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New Telephone Line

Connecting TV to a phone line

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#1 belo

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Posted 19 March 2012 - 10:18 AM

Does anybody know who could connect our TV to a phone line? We would like the new phone line to run outside of the house, and then come in through the wall, near the TV aerial.

Is it an electrician I need? Or, are there people who specialise in this sort of work. We're with Sky. I'm sure I could call them, but they would charge an arm and a leg for a relatively simple job. I've had a look on yell.com and I've found one listing for somebody specialising in 'Telephone line services' with a mobile number to contact them on. I feel a bit unsure about contacting somebody without a recommendation, or any information about the company on a website.

Any suggestions gratefully appreciated!

#2 The Joker

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Posted 19 March 2012 - 04:35 PM

I'm no expert on this, but is there a telephone line running into your house already? Perhaps just disconnected? In that case an electrician or anyone local who puts up tv arials etc could probably then run it to your tv.

If you need a brand new line I imagine this will need to be installed by whichever provider you choose. Try the comparison websites to find the cheapest deals available for line rental etc. Should be able to get a basic package for £6/7 a month.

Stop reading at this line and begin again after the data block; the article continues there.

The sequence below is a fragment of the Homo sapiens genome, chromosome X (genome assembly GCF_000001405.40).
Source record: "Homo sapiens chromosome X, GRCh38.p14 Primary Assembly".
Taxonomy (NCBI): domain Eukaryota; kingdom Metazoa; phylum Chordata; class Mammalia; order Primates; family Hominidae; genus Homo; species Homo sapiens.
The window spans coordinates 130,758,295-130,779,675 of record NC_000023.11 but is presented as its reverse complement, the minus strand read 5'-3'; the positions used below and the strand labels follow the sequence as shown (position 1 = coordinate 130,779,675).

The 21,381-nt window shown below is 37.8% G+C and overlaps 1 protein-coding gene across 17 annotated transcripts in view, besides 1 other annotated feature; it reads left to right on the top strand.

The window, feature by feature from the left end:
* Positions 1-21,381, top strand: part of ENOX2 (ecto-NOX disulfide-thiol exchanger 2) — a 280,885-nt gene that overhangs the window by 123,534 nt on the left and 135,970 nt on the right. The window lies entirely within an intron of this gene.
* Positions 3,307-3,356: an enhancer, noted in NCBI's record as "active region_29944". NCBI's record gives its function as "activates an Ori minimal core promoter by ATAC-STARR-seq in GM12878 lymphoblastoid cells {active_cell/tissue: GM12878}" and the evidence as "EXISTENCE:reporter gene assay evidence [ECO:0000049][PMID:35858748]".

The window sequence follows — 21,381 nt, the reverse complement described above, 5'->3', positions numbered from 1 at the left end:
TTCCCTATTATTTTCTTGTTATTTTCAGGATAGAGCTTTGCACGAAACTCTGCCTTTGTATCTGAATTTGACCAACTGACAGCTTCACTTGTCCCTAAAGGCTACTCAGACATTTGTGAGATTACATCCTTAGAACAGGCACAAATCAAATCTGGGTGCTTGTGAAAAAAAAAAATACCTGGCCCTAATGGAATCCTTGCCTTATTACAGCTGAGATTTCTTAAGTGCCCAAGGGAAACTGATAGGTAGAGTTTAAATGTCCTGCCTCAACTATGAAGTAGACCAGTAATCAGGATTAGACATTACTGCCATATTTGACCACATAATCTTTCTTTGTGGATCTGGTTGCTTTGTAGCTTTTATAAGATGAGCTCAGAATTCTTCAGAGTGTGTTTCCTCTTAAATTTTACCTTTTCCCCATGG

#3 Woodvale

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Posted 20 March 2012 - 09:10 PM

I'm intrigued by the idea of connecting a TV to a phone line. To what purpose? I know of internet-ready TVs where one can connect it to the broadband router and access BBC iPlayer, and watch streamed video, but that uses computer network cabling, like the cable that connects your router to your main computer.

But if there is a need to connect your TV to a phone line, you've lots of options, but if you're talking about a new telephone line from the exchange, then you've got to get it through an existing phone company - BT, Virgin, Sky, Talk Talk, etc. You'll probably have to pay an installation fee which could be several hundred pounds or more if there are no spare circuits between the exchange and your nearest distribution point, but with fibre already or being installed between the exchanges and the DPs, this problem will ultimately disappear.

If you're talking about an internal extension from your master socket, then you can employ someone to do it for you - there are actually lots of kits on the market than enable you to do it yourself. If it is an extension you're looking for, you should check with your current supplier what the REN is for your line - this is the number of devices that can be physically connected to the phone circuit without impacting the ringing signal. If you have more than that number, usually 4, you might find that your phones don't ring any longer when you get an incoming call.